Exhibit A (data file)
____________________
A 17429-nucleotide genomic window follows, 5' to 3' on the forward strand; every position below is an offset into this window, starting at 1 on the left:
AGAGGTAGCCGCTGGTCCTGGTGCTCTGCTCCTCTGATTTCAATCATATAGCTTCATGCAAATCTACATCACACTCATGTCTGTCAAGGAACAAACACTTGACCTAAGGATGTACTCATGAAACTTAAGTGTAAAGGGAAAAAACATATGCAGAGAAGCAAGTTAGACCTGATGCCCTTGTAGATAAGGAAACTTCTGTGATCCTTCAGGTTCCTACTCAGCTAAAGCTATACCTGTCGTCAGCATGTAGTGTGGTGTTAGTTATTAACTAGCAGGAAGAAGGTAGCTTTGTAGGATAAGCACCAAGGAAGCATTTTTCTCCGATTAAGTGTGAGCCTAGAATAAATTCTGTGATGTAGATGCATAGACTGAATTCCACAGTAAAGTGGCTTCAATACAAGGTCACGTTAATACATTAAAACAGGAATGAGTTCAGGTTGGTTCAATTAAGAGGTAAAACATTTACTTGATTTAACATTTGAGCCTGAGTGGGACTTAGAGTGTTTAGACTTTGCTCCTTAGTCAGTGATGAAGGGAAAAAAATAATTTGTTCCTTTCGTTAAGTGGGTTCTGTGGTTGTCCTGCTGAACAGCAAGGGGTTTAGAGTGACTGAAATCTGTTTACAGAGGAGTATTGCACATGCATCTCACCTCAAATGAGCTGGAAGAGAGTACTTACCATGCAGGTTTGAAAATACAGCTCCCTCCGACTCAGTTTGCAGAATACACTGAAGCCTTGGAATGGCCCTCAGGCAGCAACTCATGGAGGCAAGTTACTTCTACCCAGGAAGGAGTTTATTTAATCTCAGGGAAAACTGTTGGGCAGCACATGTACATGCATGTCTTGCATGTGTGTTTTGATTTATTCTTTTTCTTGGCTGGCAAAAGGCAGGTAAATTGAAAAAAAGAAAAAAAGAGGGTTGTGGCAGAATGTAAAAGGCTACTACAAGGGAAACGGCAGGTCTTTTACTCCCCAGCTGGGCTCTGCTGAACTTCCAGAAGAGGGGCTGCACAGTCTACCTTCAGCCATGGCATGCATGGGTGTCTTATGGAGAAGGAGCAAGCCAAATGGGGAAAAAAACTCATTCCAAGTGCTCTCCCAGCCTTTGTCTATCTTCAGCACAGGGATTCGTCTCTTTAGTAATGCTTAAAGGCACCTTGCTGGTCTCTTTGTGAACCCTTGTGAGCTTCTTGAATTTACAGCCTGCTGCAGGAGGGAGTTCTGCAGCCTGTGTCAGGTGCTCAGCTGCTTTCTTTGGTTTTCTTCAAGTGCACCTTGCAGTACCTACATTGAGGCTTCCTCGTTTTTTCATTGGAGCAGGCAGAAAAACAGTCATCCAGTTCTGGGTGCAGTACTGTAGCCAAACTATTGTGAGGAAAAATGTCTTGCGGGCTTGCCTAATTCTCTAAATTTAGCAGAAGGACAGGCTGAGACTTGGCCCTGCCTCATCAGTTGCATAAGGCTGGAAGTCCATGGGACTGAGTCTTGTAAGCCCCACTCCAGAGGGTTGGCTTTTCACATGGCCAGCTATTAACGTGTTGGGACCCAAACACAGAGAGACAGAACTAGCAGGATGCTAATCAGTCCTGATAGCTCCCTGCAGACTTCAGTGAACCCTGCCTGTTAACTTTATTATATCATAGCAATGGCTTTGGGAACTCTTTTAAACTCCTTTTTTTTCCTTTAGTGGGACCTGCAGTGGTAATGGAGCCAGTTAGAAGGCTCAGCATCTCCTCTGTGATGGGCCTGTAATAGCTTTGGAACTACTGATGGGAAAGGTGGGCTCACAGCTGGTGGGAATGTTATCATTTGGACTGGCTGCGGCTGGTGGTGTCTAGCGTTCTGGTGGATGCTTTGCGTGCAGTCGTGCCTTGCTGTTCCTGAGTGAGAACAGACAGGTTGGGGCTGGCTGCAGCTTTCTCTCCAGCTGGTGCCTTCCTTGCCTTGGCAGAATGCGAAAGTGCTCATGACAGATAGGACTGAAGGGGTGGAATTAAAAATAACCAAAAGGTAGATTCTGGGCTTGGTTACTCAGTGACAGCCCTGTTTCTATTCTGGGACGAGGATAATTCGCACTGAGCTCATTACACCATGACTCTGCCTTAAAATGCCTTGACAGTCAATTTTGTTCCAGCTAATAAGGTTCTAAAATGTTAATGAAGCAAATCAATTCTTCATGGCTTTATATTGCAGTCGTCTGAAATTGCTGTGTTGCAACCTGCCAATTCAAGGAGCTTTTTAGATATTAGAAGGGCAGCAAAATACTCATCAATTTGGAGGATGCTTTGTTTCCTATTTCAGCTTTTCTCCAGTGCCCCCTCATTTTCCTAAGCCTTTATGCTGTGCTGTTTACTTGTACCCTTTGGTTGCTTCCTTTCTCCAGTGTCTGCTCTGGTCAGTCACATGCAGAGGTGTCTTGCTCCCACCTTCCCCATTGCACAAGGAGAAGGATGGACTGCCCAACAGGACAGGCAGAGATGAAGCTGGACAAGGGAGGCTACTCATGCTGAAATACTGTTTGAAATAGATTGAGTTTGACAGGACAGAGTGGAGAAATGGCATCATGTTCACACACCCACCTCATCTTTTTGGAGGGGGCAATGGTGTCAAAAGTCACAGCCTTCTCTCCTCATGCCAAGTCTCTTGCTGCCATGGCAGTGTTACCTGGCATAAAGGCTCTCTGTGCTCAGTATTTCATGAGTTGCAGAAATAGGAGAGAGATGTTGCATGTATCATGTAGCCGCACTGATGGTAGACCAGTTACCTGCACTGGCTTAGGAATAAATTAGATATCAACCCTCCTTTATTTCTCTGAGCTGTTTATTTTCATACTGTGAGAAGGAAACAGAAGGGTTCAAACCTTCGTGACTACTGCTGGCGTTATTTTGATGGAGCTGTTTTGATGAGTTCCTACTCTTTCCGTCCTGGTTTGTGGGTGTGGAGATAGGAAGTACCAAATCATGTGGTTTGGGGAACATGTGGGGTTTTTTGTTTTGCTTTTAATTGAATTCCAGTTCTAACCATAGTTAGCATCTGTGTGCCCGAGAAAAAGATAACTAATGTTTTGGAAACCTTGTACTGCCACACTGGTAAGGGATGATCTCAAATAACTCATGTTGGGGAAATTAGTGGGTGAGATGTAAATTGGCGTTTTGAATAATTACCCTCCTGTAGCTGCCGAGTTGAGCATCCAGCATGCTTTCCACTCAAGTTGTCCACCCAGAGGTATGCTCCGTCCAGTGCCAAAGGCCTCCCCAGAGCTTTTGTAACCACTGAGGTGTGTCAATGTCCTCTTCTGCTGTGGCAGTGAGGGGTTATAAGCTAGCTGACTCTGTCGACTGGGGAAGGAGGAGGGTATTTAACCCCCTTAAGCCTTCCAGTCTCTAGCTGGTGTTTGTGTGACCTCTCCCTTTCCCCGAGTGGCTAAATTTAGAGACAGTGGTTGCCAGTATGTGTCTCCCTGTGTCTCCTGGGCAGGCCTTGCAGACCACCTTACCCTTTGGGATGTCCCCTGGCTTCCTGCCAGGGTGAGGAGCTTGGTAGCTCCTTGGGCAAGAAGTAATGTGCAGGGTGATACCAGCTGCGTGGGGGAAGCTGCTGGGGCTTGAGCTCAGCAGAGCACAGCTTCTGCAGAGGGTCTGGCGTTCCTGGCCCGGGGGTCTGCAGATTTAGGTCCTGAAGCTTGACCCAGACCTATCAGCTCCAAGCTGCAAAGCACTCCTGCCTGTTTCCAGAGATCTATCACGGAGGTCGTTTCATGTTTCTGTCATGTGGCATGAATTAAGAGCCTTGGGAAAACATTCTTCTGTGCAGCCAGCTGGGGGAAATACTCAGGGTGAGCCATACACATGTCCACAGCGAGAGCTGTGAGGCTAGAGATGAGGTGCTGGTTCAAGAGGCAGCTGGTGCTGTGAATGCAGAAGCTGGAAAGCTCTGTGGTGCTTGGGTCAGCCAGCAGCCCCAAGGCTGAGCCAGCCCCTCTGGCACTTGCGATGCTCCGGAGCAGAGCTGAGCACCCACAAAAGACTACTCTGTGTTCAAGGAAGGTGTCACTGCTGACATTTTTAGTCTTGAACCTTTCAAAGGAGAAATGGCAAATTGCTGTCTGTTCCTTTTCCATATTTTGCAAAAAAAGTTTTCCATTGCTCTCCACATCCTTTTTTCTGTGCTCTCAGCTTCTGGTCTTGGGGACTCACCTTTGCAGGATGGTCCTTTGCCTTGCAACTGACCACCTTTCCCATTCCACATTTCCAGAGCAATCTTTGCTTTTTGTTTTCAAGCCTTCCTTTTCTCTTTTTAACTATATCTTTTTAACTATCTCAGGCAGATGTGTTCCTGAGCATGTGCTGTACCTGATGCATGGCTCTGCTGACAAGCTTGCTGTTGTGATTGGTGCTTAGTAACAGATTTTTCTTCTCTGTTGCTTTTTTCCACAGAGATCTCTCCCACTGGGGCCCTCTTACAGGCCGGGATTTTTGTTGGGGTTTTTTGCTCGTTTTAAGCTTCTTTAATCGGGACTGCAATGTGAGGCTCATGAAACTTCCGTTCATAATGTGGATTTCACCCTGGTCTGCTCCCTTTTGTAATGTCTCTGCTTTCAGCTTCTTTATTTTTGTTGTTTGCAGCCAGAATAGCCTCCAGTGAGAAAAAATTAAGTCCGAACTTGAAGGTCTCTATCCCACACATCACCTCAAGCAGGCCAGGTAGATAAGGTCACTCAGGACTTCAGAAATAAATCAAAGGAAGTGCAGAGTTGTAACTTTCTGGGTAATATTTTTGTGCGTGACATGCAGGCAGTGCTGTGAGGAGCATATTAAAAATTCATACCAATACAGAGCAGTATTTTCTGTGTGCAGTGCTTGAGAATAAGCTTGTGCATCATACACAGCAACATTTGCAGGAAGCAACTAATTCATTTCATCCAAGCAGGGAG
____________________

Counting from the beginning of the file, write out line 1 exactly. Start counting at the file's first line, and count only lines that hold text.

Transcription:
A 17429-nucleotide genomic window follows, 5' to 3' on the forward strand; every position below is an offset into this window, starting at 1 on the left: